As we have tried to do all season (and sometimes unsuccessfully, as was the case last week) we try to exchange Q&A with a blog from the team of our opposition. This week it is Rocky Top Talk, the outstanding University of Tennessee blog here on SB Nation. Joel is our good friend over there, and he kindly consented to do the Q&A with us this week.
This is a really big game for Kentucky, because as you all know, the Vols are owners of the longest winning streak in the nation over a rival team, and we are on the other end of that ownership. Streaks like that have consequences for both teams as nobody can rationally consider so lopsided an affair as an actual rivalry. I think Kentucky fans would love to consider it a rivalry again, but that must begin by winning a game.
Having lived a good portion of my life in Tennessee and visiting that state often over the years, I have a special affection for it and for the people there. Kentucky and Tennessee are perhaps closer than any two states in the south when it comes to their inhabitants -- it is usually very difficult to tell one from the other, and there are many divided loyalties in both states. My own sister cheers for Tennessee over Louisville or any other team except Kentucky.
This game does have consequences to the SEC. If Tennessee wins, they get to go to Atlanta, and Kentucky must settle for the same overall record it had last year, and a losing season in the SEC. If Kentucky wins, UK has a .500 season in the SEC and 8-4 overall, which is something to crow about in my opinion.
So without further ado, here are Joel's answers to my questions -- My questions are in bold and his answers are just below. You can find his questions and my answers by following this link.
Let's dispose of "the streak" first. Tennessee has defeated Kentucky every year in football since 1984, Johnny Majors' 8th year in Knoxville and really, the beginning of the most recent rise of Tennessee's football fortunes. How important is this streak to Vol fans, and what would be the consequences of its ending?
Speaking just for myself, the streak doesn't mean a whole lot. It's a badge of honor, I guess, but it's also one of those lose-lose propositions. The longer the streak continues, the more fans expect it to continue indefinitely and the more embarrassing it will be when it ends. I'd rather the team not focus on streaks and just win this year. If the streak does end on Saturday it will add one more large-ish straw to the already-burdened camel's back. By itself, it would cause little damage, but there's so much weight on that thing right now, that one more thing might just cause the beast to buckle.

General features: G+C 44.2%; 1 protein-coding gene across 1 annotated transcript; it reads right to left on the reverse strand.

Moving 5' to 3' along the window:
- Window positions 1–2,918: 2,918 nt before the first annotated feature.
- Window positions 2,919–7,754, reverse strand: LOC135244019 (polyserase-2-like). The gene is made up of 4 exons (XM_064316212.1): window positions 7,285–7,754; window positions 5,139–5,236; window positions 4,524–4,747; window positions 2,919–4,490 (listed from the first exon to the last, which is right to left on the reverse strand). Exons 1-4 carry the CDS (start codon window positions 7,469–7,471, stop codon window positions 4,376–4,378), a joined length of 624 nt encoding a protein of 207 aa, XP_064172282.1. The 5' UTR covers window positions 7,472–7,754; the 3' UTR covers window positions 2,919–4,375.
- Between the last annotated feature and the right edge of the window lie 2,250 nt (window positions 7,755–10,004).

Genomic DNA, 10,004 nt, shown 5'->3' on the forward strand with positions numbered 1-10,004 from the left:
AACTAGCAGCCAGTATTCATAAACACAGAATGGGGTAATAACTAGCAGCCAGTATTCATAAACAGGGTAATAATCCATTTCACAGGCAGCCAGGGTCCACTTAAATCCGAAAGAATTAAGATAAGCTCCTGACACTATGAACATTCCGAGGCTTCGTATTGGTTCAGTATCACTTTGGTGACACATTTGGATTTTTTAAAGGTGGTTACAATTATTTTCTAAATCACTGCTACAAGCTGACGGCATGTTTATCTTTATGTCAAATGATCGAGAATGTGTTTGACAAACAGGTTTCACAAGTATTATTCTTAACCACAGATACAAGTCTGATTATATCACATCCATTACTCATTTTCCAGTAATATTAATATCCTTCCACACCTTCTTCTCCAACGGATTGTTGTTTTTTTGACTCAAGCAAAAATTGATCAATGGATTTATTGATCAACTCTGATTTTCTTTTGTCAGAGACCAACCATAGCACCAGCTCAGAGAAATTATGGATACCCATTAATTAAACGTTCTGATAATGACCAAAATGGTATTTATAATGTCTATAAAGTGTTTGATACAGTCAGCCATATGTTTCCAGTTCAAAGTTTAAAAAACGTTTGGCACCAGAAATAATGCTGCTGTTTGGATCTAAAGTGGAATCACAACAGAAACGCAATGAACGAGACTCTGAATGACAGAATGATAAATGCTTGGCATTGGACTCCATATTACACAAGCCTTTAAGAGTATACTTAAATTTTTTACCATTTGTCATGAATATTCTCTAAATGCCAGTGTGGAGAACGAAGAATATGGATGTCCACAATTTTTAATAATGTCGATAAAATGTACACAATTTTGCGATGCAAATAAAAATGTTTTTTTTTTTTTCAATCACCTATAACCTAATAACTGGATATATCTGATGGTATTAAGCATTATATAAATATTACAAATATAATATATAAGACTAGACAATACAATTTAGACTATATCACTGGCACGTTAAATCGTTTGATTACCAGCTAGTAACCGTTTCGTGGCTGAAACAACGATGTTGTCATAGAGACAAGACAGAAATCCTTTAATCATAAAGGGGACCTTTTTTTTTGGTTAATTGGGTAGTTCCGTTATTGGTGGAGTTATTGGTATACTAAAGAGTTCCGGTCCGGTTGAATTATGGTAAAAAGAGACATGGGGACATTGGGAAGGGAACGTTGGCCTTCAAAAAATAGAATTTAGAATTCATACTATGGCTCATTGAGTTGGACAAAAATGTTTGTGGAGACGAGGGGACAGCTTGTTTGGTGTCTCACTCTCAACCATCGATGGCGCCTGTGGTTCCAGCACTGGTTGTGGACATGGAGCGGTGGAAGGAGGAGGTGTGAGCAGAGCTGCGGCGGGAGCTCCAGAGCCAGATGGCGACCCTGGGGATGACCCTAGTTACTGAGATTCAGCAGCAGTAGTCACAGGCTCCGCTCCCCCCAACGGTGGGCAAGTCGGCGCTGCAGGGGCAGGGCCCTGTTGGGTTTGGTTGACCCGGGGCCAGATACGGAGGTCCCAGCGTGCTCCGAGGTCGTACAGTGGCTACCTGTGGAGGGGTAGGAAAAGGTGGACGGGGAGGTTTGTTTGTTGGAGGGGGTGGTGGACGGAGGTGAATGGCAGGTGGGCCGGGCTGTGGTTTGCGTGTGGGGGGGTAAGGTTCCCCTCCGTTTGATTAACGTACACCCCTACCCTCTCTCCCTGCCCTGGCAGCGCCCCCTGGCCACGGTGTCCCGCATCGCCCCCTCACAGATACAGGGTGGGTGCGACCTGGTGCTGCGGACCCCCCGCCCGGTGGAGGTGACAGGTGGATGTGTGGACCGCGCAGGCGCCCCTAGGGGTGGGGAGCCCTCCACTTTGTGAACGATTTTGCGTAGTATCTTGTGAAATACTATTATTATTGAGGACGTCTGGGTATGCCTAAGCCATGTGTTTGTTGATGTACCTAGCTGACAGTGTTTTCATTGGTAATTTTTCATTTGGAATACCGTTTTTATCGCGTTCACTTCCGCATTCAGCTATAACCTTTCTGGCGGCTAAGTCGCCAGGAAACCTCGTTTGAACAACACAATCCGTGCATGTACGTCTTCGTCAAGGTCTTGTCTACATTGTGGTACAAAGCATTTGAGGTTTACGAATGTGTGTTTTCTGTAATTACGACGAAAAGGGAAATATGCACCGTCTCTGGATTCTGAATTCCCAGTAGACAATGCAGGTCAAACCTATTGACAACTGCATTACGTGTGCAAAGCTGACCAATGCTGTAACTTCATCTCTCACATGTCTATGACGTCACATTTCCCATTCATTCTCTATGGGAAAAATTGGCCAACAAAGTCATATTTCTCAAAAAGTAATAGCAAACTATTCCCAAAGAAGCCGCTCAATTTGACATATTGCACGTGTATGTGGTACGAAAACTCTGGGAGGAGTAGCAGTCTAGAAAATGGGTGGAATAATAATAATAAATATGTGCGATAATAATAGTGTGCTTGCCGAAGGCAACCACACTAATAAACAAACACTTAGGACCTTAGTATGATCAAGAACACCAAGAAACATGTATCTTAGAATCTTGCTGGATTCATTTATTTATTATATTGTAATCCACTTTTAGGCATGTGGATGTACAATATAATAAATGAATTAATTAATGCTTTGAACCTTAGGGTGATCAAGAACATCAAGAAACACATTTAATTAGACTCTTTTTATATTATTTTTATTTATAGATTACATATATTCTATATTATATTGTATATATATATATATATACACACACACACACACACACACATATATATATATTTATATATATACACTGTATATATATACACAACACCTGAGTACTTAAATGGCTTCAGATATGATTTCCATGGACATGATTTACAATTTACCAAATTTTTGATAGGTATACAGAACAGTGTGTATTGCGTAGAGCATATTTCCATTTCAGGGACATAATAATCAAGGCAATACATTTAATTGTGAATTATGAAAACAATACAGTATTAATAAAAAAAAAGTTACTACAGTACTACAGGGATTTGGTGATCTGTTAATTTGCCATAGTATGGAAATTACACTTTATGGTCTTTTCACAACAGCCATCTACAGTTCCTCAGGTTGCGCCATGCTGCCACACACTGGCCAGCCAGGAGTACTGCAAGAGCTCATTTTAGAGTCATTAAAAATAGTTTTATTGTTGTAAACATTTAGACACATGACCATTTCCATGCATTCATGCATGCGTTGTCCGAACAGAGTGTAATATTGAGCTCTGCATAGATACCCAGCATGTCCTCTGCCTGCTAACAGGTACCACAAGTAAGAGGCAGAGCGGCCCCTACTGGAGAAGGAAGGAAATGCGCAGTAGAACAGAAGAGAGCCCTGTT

Tennessee has struggled against good passing this year, and Woodson & Co. are at least potentially a very powerful passing offense. What must Tennessee do to keep Kentucky from putting up huge passing numbers?
The dilemma facing defensive coordinator John Chavis is two-fold: (1) the defensive line struggles to pressure the quarterback by itself, and (2) the secondary is young and inexperienced. Normally, Chavis remedies the first problem by employing various blitz packages and relying on his defensive backs to lock up their assignments in tight man-to-man coverage. It appears, though, that he's just too uncomfortable with his secondary to do this very much this season. Instead, he appears to be asking his linebackers to read the play and drop back into coverage to assist the d-backs if the quarterback is passing . The cornerbacks are giving receivers huge cushions, and their main objective is to not let anyone get behind them whether they have the ball or not. This bend-but-don't-break strategy has worked in more games than it hasn't, and while it distorts the stat sheet a bit in that they give up large numbers of passing (and rushing) yards to opponents, the only huge number Chavis is worried about is the score.
I and other Vol fans keep hoping that Chief will take the wraps off soon now that the young defensive backs have gained a season's worth of experience, let them play tighter coverage, and trust them more by sending the linebackers on more blitzes, but we'll see.
Phillip Fulmer has been under a bit of pressure since the 5-6 season UT experienced in 2005, known in some circles as "the year of which we do not speak." How would a Kentucky loss impact Fulmer's job security in the current environment?